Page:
Arden, a writer for National Geographic magazine, toured the
Australian outback and recorded recollections, contemplations, and
speculations of Aboriginal holymen, tribal healers, and lawmen, who
constantly directed him to "get his own Dreamtime," i.e., do not
co-opt their religion. Overly sentimental in places, "Dreamtime"
is better used as a travel guide than a spiritual primer. Grade:
B-. Also by Arden: "Wisdomkeepers" (1991).
OCEAN POWER: POEMS FROM THE DESERT by Ofelia Zepeda. University of
Arizona Press, 1230 N. Park, #102, Tucson, AZ 85719, (800) 426-
3797, (602) 882-3065 in Arizona, (602) 621-8899 FAX. The Universi-
ty of Arizona Press online catalogue and order form may be accessed
from the Internet by telneting to INFO.CCIT.ARIZONA.EDU. Login as
INFO. From the Main Menu choose 5 (On-line Information Services),
3 (University of Arizona Information), 1 (Campus Services), and 4
(University of Arizona Press). Afterword. 91 pp., $19.95 cloth
(0-8165-1517-4), $9.95 paper (0-8165-1541-7).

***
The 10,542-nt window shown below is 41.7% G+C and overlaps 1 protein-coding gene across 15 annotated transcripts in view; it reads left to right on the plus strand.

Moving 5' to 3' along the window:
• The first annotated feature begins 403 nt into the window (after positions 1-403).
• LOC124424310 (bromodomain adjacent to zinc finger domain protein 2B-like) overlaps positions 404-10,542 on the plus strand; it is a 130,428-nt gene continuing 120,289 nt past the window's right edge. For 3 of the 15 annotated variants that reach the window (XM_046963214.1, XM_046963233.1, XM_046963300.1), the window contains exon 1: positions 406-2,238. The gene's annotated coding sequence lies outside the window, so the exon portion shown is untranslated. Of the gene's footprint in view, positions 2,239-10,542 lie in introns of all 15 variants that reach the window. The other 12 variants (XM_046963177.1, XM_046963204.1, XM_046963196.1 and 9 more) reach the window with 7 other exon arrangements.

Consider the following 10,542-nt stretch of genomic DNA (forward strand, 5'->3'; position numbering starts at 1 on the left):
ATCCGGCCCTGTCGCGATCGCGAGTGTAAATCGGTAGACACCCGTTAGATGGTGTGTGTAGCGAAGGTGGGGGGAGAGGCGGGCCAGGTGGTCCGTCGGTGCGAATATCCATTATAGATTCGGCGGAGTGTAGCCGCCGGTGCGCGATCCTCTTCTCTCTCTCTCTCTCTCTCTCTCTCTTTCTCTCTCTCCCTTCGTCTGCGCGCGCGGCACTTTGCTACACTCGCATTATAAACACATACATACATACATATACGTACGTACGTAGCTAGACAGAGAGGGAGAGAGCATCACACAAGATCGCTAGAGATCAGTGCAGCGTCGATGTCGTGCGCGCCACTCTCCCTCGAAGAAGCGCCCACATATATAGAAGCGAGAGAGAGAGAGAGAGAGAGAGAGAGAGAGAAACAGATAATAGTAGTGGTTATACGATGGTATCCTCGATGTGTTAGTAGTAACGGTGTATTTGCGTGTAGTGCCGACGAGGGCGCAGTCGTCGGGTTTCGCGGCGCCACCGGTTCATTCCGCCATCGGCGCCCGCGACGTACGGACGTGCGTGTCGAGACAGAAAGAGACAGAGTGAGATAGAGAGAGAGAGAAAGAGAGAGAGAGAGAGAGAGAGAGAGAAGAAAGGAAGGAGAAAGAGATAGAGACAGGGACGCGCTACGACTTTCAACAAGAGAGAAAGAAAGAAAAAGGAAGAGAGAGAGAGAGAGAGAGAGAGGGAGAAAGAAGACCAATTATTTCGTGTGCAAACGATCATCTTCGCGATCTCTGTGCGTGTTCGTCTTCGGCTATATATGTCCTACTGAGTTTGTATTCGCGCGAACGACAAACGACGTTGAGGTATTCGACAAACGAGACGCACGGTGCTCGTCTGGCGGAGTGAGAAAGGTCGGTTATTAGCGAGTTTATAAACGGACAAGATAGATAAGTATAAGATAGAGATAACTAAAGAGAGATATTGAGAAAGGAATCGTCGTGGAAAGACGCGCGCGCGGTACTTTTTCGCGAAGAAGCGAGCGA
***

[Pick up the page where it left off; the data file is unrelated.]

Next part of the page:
Zepeda, an associate professor of linguistics at the University of
Arizona, reflects on her life as a Tohono O'odham woman: stirring
clouds with a harvesting stick, growing hair so long it can be worn
as a dress (to be used as a pillow when laid to rest), possessing
a body in rhythm with oceans and moons. Not so somber is her
frolicsome version of "Under the Sea," ("It's so much better, down
where it's wetter"). Many of the poems are printed in both English
and O'odham, and one is entirely in O'odham. Intensely personal,
remarkably accessible. Grade: A-. "Ocean Power" is volume 32 in
the "Sun Tracks" American Indian Literary Series.
INDIANS, FRANCISCANS, AND SPANISH COLONIZATION: THE IMPACT OF THE